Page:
Now that I have filled you in on the author, let me tell you about the article. It's about how easy (and free) it is to set up disk encryption on your computer using a product called TrueCrypt.

Stop Being Stupid; It's Free

I'm not sure why I've been so cavalier about my data since then, but to tell you the truth I've never bothered with hard disk encryption, personally. I think part of it was that I didn't particularly care if anyone got my data, because I like to live an open life, but it's been slowly sinking in that there's no sense making life easy for the bad guys. If I can rob some phisher, hacker, or spammer of a moment's pleasure at little cost to myself, that seems like a worthy goal.

After a few days of researching I stumbled across a thing called TrueCrypt. It meets a lot of my requirements, namely:

  • Free
  • Uses recognizable and known encryption algorithms
  • Works sensibly with a container file that can be treated as external data (i.e.: backed up to tape entire)
  • Source code available
  • No adware or "wouldn't you like to buy me now?" bullshit
  • Small footprint

Now, it's not as if I'm going to go through and review the entire source code of the engine but I like the fact that it's being developed openly and (as far as I can tell) is part of a project that is not socially or financially beholden to anyone.

A Nice Surprise

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Monday, July 10, 2006

The Weakest Link in Network Security

I found this excellent article on Entrepreneur.com.  It spells out some of the inherent risks in Information Security that come with the reality of giving access to users.  Many things can happen as a result of carelessness that can devastate even a well-protected network.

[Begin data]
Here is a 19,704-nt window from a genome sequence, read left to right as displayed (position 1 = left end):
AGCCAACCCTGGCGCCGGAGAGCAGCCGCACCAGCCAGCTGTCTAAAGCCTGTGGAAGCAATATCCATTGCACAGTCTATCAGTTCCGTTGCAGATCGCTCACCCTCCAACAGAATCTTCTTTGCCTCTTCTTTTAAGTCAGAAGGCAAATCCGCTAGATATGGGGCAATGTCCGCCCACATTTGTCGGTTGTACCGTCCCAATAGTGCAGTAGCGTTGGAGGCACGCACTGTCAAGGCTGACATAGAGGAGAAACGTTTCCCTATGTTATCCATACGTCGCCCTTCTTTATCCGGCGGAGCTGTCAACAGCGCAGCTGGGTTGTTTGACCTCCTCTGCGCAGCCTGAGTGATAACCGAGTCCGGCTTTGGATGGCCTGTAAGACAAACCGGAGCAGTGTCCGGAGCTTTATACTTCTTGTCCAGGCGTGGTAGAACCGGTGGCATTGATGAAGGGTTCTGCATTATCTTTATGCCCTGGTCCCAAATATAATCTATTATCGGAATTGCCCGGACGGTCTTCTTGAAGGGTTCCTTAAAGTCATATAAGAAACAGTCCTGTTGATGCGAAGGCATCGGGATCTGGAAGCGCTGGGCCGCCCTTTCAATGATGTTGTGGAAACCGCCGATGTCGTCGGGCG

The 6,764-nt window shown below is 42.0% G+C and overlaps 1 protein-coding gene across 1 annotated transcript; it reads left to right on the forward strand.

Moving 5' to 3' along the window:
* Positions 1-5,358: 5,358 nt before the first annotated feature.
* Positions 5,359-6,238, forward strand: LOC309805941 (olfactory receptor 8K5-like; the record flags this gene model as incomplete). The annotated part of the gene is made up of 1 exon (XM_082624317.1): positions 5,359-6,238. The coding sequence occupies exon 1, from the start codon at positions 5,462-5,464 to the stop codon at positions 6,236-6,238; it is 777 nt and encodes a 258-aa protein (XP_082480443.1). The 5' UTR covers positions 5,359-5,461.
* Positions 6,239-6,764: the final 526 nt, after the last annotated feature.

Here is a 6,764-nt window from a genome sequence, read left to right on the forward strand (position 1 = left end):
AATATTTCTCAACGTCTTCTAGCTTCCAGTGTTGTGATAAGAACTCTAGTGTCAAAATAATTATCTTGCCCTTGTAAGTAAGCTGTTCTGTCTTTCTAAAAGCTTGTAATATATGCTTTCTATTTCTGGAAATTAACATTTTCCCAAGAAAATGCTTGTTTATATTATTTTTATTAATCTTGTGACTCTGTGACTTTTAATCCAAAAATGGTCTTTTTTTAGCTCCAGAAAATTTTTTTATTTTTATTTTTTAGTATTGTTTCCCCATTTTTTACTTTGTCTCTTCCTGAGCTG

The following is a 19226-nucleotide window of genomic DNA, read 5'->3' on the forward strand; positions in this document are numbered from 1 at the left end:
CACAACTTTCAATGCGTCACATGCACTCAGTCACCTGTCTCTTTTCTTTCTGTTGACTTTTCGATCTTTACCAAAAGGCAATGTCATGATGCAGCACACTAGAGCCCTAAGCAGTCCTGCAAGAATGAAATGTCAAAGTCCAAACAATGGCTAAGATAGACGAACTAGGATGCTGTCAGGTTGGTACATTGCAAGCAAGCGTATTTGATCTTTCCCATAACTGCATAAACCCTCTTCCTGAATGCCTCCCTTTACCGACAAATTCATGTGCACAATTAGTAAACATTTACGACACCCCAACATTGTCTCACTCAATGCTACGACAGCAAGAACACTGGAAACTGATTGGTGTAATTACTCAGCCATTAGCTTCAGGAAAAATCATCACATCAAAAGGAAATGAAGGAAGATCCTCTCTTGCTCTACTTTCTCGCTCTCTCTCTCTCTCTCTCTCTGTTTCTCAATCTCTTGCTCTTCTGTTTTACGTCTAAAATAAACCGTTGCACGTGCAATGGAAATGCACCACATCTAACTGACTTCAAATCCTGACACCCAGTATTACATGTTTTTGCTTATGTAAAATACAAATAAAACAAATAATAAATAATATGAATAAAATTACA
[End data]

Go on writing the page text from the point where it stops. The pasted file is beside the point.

The recommendations in this article provide an excellent starting point for providing protection against the human element of Information Technology.

The Weakest Link in Network Security
Viruses and spyware threaten your data security--but carelessness can be an even bigger threat.
July 10, 2006
By Peter Alexander

Your small-business network may be protected by firewalls, intrusion detection and other state-of-the-art security technologies. And yet, all it takes is one person's carelessness, and suddenly it's as if you have no network security at all.

Let me give you an example. In March 2006, a major financial services firm with extensive network security disclosed that one of its portable computers was stolen. The laptop contained the Social Security numbers of nearly 200,000 people. How did it happen? An employee of the firm, dining in a restaurant with colleagues, had locked the laptop in the trunk of a SUV. During dinner, one of the employee's colleagues retrieved an item from the vehicle and forgot to re-lock it. As fate would have it, there was a rash of car thefts occurring in that particular area at that particular time, and the rest is history.

The moral of that story is clear: No matter how secure your network may be, it's only as secure as its weakest link. And people--meaning you and your employees--are often the weakest link. It's important to note that poor security puts your business, as well as your partners, at risk. As a result, many enterprises and organizations, such as credit-card companies, now specify and require minimum levels of security you must have in order to do business with them.

The Weakest Link in Network Security